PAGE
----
Sarajevo Philharmonic Orchestra is the first professionally organized symphonic orchestra in Bosnia and Herzegovina and its foundation was already rooted in ensembles established during the Austro-Hungarian rule of our country. Since 1923, the existence of the Philharmonic Orchestra in Bosnia and Herzegovina represents one of the pillars of music culture and the music institution of the fundamental significance for Sarajevo and Bosnian region. Counting decades of work in the environment where social developments ruthlessly affect the cultural circumstances, the Philharmonic Orchestra has been repeatedly forced to start reprinting the pages of its history.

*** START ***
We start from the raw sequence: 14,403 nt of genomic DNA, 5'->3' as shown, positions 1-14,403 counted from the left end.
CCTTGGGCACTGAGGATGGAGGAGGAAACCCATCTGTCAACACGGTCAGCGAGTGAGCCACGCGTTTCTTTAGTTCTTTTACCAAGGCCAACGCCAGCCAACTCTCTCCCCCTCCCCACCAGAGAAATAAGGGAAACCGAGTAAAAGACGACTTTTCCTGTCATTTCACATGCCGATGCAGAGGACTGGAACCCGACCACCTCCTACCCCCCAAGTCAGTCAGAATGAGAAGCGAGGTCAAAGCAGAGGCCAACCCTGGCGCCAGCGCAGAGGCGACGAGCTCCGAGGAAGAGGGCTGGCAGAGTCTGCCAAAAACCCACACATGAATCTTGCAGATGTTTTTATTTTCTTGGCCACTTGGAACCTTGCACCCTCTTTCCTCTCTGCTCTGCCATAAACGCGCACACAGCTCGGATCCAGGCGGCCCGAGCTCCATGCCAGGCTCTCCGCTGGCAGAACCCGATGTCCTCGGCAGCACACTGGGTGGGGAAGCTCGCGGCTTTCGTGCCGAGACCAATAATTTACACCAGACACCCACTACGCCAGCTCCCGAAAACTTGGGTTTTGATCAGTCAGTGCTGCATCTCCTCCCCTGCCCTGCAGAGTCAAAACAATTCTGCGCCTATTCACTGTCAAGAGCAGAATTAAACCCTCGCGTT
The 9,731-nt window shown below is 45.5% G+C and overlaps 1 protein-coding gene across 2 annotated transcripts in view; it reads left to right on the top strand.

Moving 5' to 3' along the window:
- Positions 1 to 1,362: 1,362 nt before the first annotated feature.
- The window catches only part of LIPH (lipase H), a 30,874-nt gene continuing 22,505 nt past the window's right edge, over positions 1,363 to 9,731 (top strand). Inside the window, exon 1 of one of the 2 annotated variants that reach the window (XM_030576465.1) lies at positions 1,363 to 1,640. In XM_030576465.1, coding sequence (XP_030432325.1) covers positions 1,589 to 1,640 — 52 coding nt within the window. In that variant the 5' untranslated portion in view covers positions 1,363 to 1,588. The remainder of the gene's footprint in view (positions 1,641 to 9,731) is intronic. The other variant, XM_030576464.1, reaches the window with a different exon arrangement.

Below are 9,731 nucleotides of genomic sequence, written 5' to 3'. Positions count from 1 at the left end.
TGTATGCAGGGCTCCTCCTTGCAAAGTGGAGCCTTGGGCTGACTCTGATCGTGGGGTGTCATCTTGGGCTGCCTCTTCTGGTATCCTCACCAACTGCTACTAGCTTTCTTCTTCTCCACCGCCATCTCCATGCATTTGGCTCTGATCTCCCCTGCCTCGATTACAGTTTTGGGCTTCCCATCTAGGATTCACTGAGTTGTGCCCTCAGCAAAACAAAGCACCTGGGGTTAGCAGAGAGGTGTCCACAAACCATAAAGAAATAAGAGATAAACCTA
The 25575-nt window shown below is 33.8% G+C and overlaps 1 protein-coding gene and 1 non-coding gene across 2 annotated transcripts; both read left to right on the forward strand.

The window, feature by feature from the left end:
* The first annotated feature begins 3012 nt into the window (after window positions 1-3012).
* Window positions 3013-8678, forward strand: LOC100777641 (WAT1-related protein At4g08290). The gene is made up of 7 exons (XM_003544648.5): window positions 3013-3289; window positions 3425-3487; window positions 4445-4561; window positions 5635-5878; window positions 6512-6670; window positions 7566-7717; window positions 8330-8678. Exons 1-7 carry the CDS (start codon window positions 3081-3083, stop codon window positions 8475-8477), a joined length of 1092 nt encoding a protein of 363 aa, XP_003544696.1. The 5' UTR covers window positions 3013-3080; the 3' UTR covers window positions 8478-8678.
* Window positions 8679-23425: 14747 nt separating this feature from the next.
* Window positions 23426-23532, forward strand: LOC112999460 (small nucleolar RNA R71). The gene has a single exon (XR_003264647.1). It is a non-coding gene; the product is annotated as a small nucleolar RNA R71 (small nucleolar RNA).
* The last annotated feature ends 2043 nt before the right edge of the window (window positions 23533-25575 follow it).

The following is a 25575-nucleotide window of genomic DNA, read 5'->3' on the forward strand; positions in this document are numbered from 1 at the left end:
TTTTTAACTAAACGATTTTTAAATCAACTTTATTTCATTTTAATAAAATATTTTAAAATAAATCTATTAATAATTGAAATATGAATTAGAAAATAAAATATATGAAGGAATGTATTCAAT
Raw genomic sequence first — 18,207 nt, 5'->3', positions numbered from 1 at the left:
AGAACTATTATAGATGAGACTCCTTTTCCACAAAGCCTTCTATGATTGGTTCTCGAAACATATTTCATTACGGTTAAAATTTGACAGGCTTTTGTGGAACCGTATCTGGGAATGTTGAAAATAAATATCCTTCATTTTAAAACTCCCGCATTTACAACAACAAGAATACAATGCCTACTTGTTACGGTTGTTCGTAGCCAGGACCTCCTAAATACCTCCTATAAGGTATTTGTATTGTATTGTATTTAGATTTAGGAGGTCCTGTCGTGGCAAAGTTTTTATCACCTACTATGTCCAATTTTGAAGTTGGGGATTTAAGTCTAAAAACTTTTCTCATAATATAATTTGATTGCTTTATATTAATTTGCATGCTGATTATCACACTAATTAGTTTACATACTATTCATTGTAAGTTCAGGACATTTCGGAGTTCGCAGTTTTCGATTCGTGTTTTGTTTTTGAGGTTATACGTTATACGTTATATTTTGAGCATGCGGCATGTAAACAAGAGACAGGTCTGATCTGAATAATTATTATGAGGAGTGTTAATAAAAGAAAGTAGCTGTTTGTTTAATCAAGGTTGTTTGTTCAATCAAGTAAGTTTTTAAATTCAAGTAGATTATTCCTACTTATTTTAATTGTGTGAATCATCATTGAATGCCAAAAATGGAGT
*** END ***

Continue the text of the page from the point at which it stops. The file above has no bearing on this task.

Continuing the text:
First ideas about establishing one professional ensemble in the capital of Bosnia and Herzegovina, which would perform the West European art music originated from the County Music School. Thus, the Quartet of Philharmonic Association was formed, which was mainly composed of the County Music School teachers. The Quartet members were Josip Hladek and Dr. Joseph Goldberg (violins), Jakov Sternberg (viola), Belus Jungic (cello) and Klemens Mensík (piano). The first concert was held on 15 April 1920 in the Sarajevo Imperial cinema. These small, but significant steps, led to the meeting of Founding Assembly of the Sarajevo Philharmonic Orchestra, which took place on 6 July three years later, and Bogdan Milankovic was appointed its first president. With the slogan “more and better music”, the Organizing Committee began implementing tasks so that the newly established ensemble could start their activities as soon as possible. The very first concert was held on 24 October 1923. Piano soloist was Klemens Mensik and conductors were Aleksandar Lukinic and Josip Rozdjalovski. The program included Overture of opera Porin by Vatroslav Lisinski, Piano Concerto in G minor by Felix Mendelssohn-Bartholdy, and the Second Symphony by Ludwig van Beethoven. Until 1941, the conductors were Belus Jungic, Maks Unger, Aleksandar Lukinic, Josip Rozdjalovski, Edo Křenek and Oskar Danon. During this period, the Philharmonic Orchestra marked the anniversaries of important composers such as 100 years of Smetana, Schubert and Beethoven.